Tonight, I went to a class called Yoga with Anti-Gravity Wings. Tomorrow, I’m taking Pilates on a new kind of reformer called a Proformer. I’ll mix that up on Thursday with spin class. Then, this weekend, I’ll do Pilates again, but on a regular reformer. I probably sound like I’m one of those people: the kind who have a “perfect” body, is obsessed with losing weight, or — even worse — those women who regularly posts photos of herself in yoga poses on Instagram.
They say exercising makes you feel good. I feel that way — when it’s over, that is. I’d rather be at a bar than at barre class. I eat French fries. I don’t own a yoga mat. Whenever an instructor utters the words “push up,” I hear: “It’s time for a water break!”
So, why devote this much energy to doing something so time-consuming and strenuous? Simple: I suffer from anxiety. Exercise allows me to control my disorder in a natural, but effective, way. If I don’t work out, I feel panicked and uncomfortable in my own skin. My body actually becomes stiff. I don’t feel well, emotionally and physically. If I want to remain sane and productive, exercise is essential.
And yes, there’s the vanity factor as well. Yes, wanting to have a body that I approve of plays some role in my devotion to exercise. I’ll admit that, but sadly, my anxiety is stronger than my vanity.
I’m not the only person who uses exercise as a means to cope with anxiety. In April, Lena Dunham posted a picture of herself in gym clothes on Instagram with the following caption:
Promised myself I would not let exercise be the first thing to go by the wayside when I got busy with Girls Season 5 and here is why: it has helped with my anxiety in ways I never dreamed possible. To those struggling with anxiety, OCD, depression: I know it's mad annoying when people tell you to exercise, and it took me about 16 medicated years to listen. I'm glad I did. It ain't about the ass, it's about the brain. Thank you @tracyandersonmethod for showing me the light (and @bandierfit is where I bought my Florida mom inspired workout look.) #notsponsored #stillmedicated
Dunham is right: It is about the brain. Scientists and doctors say that exercise is an effective way to cope with depression and anxiety. According to the Mayo Clinic, the exact connection between exercise as a means to alleviate depression and anxiety isn’t perfectly understood. But when you exercise, you brain releases "feel good" chemicals like neurotransmitters, endorphins, and endocannabinoids. Exercise also takes your mind off whatever you are feeling anxious about so your brain focuses on the task at hand, as opposed to the presentation you have to give to 50 people at work tomorrow. Exercise, especially group classes, gives you social interaction, which can help improve your mental state. Lastly, the realistic goals you set for yourself, like holding a plank for 30 seconds (as opposed to losing 30 pounds in 30 days) give you a feeling of accomplishment that carries over to other aspects of your life.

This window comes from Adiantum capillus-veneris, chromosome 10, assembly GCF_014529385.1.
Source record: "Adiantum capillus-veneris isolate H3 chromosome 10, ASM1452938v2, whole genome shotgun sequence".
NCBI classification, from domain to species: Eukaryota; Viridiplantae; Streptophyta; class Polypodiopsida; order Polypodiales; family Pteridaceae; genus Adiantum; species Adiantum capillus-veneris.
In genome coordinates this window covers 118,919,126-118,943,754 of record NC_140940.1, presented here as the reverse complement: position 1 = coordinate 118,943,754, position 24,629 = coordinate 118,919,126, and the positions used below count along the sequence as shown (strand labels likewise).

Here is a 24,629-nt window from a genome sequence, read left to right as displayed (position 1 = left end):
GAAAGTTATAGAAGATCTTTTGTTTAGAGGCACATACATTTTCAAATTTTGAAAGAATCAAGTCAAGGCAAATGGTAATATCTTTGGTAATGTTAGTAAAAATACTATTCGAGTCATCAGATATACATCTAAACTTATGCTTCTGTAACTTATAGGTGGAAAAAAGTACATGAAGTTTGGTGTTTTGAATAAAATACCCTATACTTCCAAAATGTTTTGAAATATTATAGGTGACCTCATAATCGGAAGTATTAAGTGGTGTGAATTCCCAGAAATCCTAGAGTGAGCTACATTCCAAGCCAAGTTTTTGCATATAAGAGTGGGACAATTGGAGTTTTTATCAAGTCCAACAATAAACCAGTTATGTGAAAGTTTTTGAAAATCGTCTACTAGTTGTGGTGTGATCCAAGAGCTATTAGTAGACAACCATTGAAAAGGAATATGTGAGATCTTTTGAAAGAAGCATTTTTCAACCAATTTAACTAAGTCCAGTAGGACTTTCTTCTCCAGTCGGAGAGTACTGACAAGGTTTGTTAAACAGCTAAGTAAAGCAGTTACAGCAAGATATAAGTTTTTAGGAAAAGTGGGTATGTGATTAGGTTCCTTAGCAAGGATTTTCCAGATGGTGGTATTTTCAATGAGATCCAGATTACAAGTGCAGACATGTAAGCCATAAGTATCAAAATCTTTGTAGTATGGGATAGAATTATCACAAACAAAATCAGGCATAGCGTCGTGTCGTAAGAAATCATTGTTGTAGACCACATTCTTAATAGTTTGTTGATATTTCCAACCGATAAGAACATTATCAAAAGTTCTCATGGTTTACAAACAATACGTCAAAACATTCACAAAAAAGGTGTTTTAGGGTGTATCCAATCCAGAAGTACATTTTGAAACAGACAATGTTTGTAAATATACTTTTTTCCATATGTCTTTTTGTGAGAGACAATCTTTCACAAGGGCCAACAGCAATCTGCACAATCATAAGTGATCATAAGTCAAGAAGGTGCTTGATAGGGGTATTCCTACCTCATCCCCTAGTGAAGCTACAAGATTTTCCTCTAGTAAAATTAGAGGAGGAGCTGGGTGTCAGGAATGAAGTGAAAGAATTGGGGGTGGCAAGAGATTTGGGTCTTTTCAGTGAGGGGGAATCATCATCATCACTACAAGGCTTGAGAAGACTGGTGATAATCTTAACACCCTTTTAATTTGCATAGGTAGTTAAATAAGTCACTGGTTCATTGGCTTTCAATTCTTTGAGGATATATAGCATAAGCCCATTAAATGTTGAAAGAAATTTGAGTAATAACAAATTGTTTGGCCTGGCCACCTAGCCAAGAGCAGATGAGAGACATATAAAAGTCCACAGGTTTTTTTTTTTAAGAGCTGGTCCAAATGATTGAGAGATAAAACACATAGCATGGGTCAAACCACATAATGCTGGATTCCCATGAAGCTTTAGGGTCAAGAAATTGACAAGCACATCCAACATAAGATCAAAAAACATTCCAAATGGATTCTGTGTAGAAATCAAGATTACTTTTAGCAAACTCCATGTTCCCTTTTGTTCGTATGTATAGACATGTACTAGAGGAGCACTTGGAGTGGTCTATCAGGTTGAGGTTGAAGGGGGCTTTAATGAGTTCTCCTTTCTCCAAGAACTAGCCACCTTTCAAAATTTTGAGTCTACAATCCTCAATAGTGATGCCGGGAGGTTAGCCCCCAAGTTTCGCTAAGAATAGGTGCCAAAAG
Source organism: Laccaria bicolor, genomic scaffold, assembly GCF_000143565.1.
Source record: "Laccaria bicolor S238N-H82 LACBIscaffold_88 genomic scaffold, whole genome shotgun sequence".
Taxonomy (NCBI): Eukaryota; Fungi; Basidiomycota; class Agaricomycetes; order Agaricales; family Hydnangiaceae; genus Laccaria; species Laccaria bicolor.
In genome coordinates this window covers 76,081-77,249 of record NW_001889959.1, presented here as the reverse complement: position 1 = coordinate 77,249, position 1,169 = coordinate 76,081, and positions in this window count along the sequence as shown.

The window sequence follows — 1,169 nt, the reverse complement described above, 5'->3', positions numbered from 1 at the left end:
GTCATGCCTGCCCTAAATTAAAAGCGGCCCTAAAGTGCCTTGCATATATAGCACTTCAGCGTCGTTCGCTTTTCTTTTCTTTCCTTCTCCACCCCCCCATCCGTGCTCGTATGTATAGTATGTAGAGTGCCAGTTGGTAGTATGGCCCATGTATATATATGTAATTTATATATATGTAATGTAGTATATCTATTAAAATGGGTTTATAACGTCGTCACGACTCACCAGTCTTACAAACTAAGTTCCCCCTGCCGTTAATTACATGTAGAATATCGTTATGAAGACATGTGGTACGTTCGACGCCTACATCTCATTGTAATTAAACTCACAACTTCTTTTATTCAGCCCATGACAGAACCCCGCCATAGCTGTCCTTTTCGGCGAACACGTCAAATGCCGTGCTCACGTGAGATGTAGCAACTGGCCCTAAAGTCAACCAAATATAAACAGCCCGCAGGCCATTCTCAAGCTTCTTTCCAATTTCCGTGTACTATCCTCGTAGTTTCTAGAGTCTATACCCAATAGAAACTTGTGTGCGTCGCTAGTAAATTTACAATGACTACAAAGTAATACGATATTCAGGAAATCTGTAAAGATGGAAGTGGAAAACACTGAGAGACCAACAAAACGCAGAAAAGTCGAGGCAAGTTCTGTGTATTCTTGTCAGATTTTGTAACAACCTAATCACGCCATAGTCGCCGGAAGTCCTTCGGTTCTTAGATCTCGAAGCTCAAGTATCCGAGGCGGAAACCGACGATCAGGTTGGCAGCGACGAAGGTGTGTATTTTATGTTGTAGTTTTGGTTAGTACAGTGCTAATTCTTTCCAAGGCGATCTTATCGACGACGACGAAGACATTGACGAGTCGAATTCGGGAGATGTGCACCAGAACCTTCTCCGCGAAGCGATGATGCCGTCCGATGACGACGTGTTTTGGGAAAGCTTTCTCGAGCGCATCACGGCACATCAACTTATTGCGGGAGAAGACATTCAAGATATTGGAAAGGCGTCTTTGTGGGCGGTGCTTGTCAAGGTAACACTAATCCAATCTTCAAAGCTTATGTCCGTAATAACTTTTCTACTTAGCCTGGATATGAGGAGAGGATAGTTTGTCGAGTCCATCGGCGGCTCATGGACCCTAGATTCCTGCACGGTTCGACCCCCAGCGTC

But what if you really hate exercising? Like, even more than I do? Well, I have good news: Your brain doesn’t know the difference between a brisk walk on the treadmill at the gym and a brisk walk in the park. So, whatever kind of physical activity sounds most appealing is your best bet for anxiety relief.
While I agree with Dunham (and science), the truth is that if I could feel less anxious without working out, I’d probably spend a lot less time with a Magic Circle between my legs (wondering what exactly is so magical about a plastic circle with rubber around it). I try to make exercise as fun as it can be. I entice myself with cute gym clothes and often exercise with friends, so it can be a social event (often followed by some sort of meal and possibly booze afterwards). Furthermore, I only take classes because I’d rather be
anxious dead than use an elliptical machine.
Don’t get me wrong, I could be having the best workout, hearing a great playlist, while being entertained by instructors who moonlight as stand-up comedians (I do live in Los Angeles, after all), but I’d still check my watch 900 times per class. I’m like a child in the backseat of a car on a road trip: “Are we there yet? Are we there yet?” I see exercise as a means to an end and much as I would like to enjoy the journey, I can’t say I do. Exercise is something I see as an obligation to my sanity and myself. I don’t have to like it. I just have to do it because while I’d rather lie down on my couch than in a child’s pose, I know if I’m anxious, I won’t be able to lie down at all.